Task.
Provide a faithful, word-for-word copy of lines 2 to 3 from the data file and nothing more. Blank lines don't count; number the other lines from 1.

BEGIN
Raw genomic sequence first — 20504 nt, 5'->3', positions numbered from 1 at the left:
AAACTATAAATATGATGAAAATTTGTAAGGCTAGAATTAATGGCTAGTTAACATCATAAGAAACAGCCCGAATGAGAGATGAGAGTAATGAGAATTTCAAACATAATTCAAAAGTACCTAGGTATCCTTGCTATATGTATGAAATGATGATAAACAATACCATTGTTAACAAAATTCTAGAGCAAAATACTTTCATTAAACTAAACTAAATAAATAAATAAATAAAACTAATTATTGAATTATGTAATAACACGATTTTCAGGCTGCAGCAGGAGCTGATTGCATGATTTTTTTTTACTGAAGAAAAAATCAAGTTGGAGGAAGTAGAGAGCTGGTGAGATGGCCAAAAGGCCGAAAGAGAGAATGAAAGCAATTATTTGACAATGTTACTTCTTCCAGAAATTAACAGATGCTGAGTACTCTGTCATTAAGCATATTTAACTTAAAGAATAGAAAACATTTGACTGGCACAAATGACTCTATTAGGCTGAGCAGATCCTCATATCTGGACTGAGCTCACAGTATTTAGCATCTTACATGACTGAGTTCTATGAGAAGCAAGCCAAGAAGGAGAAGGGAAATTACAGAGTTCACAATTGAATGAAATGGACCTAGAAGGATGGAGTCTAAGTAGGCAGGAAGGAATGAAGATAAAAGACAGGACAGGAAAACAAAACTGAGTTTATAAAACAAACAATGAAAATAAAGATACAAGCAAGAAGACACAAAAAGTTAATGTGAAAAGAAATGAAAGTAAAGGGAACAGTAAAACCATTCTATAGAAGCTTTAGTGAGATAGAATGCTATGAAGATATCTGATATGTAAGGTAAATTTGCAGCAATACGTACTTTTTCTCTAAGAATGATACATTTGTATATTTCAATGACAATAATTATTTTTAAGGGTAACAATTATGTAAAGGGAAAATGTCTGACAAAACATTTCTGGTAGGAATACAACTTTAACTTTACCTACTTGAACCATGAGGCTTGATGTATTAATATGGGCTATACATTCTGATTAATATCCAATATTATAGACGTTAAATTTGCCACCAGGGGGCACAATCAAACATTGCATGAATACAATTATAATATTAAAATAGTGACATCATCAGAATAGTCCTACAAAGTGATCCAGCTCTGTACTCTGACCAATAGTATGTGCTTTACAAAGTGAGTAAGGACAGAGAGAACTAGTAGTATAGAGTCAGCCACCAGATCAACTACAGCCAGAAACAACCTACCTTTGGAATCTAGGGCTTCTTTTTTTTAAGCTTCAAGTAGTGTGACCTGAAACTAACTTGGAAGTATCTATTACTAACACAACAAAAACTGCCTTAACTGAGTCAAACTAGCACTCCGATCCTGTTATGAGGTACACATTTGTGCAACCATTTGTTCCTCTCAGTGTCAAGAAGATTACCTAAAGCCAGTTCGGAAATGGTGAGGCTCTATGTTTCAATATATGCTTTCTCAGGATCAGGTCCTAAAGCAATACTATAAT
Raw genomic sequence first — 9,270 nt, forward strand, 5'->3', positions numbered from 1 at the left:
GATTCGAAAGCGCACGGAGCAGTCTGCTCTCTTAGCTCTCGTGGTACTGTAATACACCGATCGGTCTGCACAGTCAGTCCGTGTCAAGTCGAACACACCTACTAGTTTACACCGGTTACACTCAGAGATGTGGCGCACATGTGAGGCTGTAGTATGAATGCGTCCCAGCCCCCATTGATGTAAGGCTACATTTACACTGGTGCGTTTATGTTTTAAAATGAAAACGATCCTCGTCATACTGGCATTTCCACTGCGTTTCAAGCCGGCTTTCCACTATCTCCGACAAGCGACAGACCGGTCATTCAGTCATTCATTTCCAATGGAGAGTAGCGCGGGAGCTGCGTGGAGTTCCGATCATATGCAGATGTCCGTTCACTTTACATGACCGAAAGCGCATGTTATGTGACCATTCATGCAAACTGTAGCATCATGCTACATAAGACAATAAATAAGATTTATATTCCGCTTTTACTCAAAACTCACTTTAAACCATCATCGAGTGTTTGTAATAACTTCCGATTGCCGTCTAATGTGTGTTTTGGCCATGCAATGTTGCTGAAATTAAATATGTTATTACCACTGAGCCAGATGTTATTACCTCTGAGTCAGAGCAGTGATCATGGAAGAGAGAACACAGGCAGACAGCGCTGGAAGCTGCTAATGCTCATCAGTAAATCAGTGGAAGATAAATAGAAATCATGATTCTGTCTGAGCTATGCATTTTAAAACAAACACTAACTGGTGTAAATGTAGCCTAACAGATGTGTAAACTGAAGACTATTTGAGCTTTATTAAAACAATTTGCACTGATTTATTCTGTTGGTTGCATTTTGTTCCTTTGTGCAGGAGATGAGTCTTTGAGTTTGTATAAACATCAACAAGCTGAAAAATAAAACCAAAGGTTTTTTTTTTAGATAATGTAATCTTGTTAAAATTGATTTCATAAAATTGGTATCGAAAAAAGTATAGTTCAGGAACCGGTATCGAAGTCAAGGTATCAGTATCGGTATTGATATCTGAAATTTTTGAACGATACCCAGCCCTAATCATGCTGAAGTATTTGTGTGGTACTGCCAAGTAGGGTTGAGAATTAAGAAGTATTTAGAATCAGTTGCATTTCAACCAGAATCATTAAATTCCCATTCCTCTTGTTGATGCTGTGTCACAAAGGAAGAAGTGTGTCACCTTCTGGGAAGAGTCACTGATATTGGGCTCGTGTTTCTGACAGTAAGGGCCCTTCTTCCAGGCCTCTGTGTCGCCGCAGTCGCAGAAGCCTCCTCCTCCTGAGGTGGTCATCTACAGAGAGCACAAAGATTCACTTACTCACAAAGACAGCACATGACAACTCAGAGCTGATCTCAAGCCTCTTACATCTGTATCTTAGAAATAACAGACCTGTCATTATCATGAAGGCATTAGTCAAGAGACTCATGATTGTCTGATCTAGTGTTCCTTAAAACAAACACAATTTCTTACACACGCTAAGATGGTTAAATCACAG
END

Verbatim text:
AAACTATAAATATGATGAAAATTTGTAAGGCTAGAATTAATGGCTAGTTAACATCATAAGAAACAGCCCGAATGAGAGATGAGAGTAATGAGAATTTCAAACATAATTCAAAAGTACCTAGGTATCCTTGCTATATGTATGAAATGATGATAAACAATACCATTGTTAACAAAATTCTAGAGCAAAATACTTTCATTAAACTAAACTAAATAAATAAATAAATAAAACTAATTATTGAATTATGTAATAACACGATTTTCAGGCTGCAGCAGGAGCTGATTGCATGATTTTTTTTTACTGAAGAAAAAATCAAGTTGGAGGAAGTAGAGAGCTGGTGAGATGGCCAAAAGGCCGAAAGAGAGAATGAAAGCAATTATTTGACAATGTTACTTCTTCCAGAAATTAACAGATGCTGAGTACTCTGTCATTAAGCATATTTAACTTAAAGAATAGAAAACATTTGACTGGCACAAATGACTCTATTAGGCTGAGCAGATCCTCATATCTGGACTGAGCTCACAGTATTTAGCATCTTACATGACTGAGTTCTATGAGAAGCAAGCCAAGAAGGAGAAGGGAAATTACAGAGTTCACAATTGAATGAAATGGACCTAGAAGGATGGAGTCTAAGTAGGCAGGAAGGAATGAAGATAAAAGACAGGACAGGAAAACAAAACTGAGTTTATAAAACAAACAATGAAAATAAAGATACAAGCAAGAAGACACAAAAAGTTAATGTGAAAAGAAATGAAAGTAAAGGGAACAGTAAAACCATTCTATAGAAGCTTTAGTGAGATAGAATGCTATGAAGATATCTGATATGTAAGGTAAATTTGCAGCAATACGTACTTTTTCTCTAAGAATGATACATTTGTATATTTCAATGACAATAATTATTTTTAAGGGTAACAATTATGTAAAGGGAAAATGTCTGACAAAACATTTCTGGTAGGAATACAACTTTAACTTTACCTACTTGAACCATGAGGCTTGATGTATTAATATGGGCTATACATTCTGATTAATATCCAATATTATAGACGTTAAATTTGCCACCAGGGGGCACAATCAAACATTGCATGAATACAATTATAATATTAAAATAGTGACATCATCAGAATAGTCCTACAAAGTGATCCAGCTCTGTACTCTGACCAATAGTATGTGCTTTACAAAGTGAGTAAGGACAGAGAGAACTAGTAGTATAGAGTCAGCCACCAGATCAACTACAGCCAGAAACAACCTACCTTTGGAATCTAGGGCTTCTTTTTTTTAAGCTTCAAGTAGTGTGACCTGAAACTAACTTGGAAGTATCTATTACTAACACAACAAAAACTGCCTTAACTGAGTCAAACTAGCACTCCGATCCTGTTATGAGGTACACATTTGTGCAACCATTTGTTCCTCTCAGTGTCAAGAAGATTACCTAAAGCCAGTTCGGAAATGGTGAGGCTCTATGTTTCAATATATGCTTTCTCAGGATCAGGTCCTAAAGCAATACTATAAT
Raw genomic sequence first — 9,270 nt, forward strand, 5'->3', positions numbered from 1 at the left: